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The Hiroshima Scene In Eternals Demonstrates The Dangers Of Marvel’s Real-World Retconning

The Hiroshima scene in Eternals shows the danger of real world retconning in the MCU:

The Hiroshima scene from Marvel's Eternals, starring Phastos
The Hiroshima scene from Marvel’s Eternals, starring Phastos

The Hiroshima scene from Marvel’s Eternals, starring Phastos and Ajak, demonstrates the dangers of real-world retconning in the MCU. Eternals is the newest instalment in the Marvel Cinematic Universe, which deepens the mythos once further, this time delving far deeper into how superheroes effect mankind as a whole. Eternals, directed by Chloe Zhao, stars Richard Madden, Angelina Jolie, Gemma Chan, Salma Hayek, Kit Harington, Bryan Tyree Henry, Kumail Nanjiani, Lia McHugh, Don Lee, Barry Keoghan, and Lauren Ridloff, all of whom play important roles in shaping mankind across time. The Celestials, ancient gods that originate and construct life in the cosmos, created the Eternals. The Eternals were created to govern and safeguard humanity, particularly against a wicked species of creature known as the Deviants, who feed on people. Each Eternal possesses unique skills that contribute to the formation of a formidable squad with diverse abilities to aid in the completion of their quest. Sersi can shape-shift any material, Sprite can create illusions, Thena can conjure weapons to use in battle, Kingo shoots energy blasts from his hands, Druig can mind-control anyone, Makkari can sprint at high speeds, and Gilgamesh uses massive weaponized fists. Ajak is their commander and possesses healing skills (as well as the capacity to converse with the Celestials). Finally, Phastos is their technical genius, capable of inventing and creating a wide range of technological equipment to aid in their task (and the human race). The biggest dilemma arises here, with the Eternals and their interaction with humans.

Phastos, the Eternal who has perhaps the greatest effect on Humanity:

Phastos, has perhaps the greatest effect on Humanity
Phastos, has perhaps the greatest effect on Humanity

Phastos, played by Bryan Tyree Henry, is the Eternal with the biggest impact on mankind, since he is seen to conceive and develop new technology, which he “gives” to the planet throughout time. It’s clear early on that he tries to make things for them far before they’re ready for them, which is frequently stymied by Ajak. However, in one scene, both Phastos and Ajak are seen inside the ruins of Hiroshima, the first city to be hit by an atomic bomb during WWII in 1945, killing over 70,000 people. Phastos is shown on his knees, wailing and bemoaning the fact that it was his responsibility for “giving” humanity the technology that allowed this to happen. The problem with revisionist history is that it ultimately robs humanity of being human, both in success and failure, by putting the burden of both on the Eternals, while almost excusing humanity for their wrongdoings because their ability to cause harm ultimately comes from their “gods,” the Eternals.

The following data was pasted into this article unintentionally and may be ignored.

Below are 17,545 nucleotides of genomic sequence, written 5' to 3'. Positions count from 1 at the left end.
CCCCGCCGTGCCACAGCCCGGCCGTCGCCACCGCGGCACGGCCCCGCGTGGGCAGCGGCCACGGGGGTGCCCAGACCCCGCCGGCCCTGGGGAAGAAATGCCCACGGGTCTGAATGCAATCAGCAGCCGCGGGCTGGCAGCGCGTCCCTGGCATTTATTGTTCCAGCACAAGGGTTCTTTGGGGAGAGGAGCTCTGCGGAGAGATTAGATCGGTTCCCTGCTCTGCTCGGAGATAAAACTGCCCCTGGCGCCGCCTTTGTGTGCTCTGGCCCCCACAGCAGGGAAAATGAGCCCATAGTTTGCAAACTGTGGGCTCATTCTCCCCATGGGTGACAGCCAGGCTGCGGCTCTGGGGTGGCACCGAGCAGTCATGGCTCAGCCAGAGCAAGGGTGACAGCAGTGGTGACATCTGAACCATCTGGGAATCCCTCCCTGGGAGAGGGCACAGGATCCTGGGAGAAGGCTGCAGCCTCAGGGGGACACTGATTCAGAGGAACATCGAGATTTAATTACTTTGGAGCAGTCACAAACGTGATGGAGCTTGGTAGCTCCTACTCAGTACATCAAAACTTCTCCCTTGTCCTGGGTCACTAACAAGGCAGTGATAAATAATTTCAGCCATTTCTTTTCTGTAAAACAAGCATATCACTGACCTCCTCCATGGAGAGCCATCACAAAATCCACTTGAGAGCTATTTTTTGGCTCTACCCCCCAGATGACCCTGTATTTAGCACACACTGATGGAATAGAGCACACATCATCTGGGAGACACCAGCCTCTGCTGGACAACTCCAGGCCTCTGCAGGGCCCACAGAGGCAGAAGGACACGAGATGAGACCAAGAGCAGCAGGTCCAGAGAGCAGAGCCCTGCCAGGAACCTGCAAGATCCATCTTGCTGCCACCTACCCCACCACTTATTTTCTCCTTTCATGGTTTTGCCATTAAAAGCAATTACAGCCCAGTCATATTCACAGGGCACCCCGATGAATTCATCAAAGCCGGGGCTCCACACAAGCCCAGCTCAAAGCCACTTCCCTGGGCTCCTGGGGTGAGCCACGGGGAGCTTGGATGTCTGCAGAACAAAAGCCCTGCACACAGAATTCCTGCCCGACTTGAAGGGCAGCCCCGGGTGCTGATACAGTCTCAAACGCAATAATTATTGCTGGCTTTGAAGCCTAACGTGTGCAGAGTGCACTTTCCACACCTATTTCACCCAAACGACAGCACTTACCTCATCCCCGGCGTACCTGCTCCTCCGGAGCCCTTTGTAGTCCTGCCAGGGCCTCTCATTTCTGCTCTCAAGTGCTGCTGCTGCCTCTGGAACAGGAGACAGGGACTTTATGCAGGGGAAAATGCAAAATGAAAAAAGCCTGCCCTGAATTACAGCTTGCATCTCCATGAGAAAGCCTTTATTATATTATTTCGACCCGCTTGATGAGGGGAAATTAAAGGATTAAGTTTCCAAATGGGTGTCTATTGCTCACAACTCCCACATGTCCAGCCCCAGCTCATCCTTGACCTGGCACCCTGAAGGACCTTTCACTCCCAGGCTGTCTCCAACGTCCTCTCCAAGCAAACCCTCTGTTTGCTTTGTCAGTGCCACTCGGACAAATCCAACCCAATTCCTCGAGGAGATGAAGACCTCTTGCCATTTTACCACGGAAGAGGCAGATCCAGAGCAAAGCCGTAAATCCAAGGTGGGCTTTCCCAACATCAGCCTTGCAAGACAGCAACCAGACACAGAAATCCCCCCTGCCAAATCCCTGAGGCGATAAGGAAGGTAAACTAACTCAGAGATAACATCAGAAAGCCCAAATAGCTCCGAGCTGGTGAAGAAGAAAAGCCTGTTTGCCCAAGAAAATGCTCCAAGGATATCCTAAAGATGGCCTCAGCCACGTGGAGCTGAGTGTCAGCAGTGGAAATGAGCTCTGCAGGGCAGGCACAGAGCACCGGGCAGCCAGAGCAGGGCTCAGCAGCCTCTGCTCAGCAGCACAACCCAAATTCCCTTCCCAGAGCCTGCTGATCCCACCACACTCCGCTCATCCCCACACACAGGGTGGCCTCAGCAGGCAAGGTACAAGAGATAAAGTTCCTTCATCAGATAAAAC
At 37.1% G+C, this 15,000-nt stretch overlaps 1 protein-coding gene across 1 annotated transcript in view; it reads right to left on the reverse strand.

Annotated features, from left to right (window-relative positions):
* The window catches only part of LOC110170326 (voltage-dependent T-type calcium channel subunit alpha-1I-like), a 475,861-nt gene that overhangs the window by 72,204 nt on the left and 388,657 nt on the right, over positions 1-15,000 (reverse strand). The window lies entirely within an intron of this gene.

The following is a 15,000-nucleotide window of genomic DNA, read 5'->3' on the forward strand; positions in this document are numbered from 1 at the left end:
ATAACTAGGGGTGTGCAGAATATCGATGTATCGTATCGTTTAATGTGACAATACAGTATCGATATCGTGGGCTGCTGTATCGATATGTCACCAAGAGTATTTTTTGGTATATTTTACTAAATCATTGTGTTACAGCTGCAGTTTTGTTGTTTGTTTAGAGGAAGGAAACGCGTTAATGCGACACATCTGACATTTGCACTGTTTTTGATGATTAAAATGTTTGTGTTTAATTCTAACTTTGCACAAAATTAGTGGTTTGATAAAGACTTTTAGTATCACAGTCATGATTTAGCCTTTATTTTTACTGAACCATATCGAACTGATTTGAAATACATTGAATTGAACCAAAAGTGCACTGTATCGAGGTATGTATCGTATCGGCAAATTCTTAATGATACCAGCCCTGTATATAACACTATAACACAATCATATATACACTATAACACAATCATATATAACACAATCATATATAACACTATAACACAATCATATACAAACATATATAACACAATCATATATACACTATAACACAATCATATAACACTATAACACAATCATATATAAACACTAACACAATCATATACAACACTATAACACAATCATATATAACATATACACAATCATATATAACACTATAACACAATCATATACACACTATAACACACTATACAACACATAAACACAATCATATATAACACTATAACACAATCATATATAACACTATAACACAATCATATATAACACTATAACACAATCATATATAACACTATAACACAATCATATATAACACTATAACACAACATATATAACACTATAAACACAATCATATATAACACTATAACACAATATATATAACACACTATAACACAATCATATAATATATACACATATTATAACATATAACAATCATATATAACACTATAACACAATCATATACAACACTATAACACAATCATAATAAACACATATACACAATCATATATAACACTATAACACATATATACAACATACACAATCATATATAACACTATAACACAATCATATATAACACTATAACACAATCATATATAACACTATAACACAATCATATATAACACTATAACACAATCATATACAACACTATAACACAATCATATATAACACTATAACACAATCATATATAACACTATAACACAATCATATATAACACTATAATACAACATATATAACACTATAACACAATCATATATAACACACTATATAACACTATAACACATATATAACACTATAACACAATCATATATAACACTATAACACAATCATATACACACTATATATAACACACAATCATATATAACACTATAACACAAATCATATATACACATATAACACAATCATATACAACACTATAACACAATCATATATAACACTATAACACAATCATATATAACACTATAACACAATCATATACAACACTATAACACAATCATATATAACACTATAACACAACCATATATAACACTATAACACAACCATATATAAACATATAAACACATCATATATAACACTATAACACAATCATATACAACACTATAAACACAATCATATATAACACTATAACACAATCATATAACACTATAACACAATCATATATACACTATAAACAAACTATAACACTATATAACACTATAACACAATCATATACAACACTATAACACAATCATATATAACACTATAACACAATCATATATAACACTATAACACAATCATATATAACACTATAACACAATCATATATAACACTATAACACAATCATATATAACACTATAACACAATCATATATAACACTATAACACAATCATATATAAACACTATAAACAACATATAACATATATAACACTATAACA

The Problem Of Humanity Despite Eternals helping them for centuries:

A Still Of The Eternals
A Still Of The Eternals

While the Eternals’ intentions are excellent, the dilemma of humans not being responsible for their own acts appears mistaken at best and dangerous at worst. Much of this may be clarified by demonstrating how technology is given to people through time, perhaps more as a “nudge” than an open schematic of what they’re being exposed to. While it’s entirely possible that Phastos is feeling guilty about the creation of the atomic bomb that exploded in Hiroshima, it could have been shown that his guilt was more indirect than direct, with him questioning why humanity would choose this path of destruction rather than accepting responsibility for their actions. By minimizing humanity’s role, both good and evil, they feel less like a race of people that eventually motivate the Eternals to desire to preserve the world and more like subjects who have gone out of hand. In addition to Hiroshima, the Eternals have been observed at other times and locations throughout human history, constantly interacting with and living amongst humans, which is apparently where their love for them originates from, extending beyond their role to protect and guide them. From Babylon through Tenochtitlan, the Eternals observe mankind at its finest and worst, with Ajak continually warning them not to intervene with their deeds, although they do so on several occasions, most notably with Phastos. With Druid’s mind control powers and Phastos’s technological powers influencing and guiding mankind, it eventually rewrites and retcons what it is to be human, lessening the significance of the Eternals willing to sacrifice everything in order to rescue them in the end.

Source: Screenrant

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Azhan Ali
Azhan Ali

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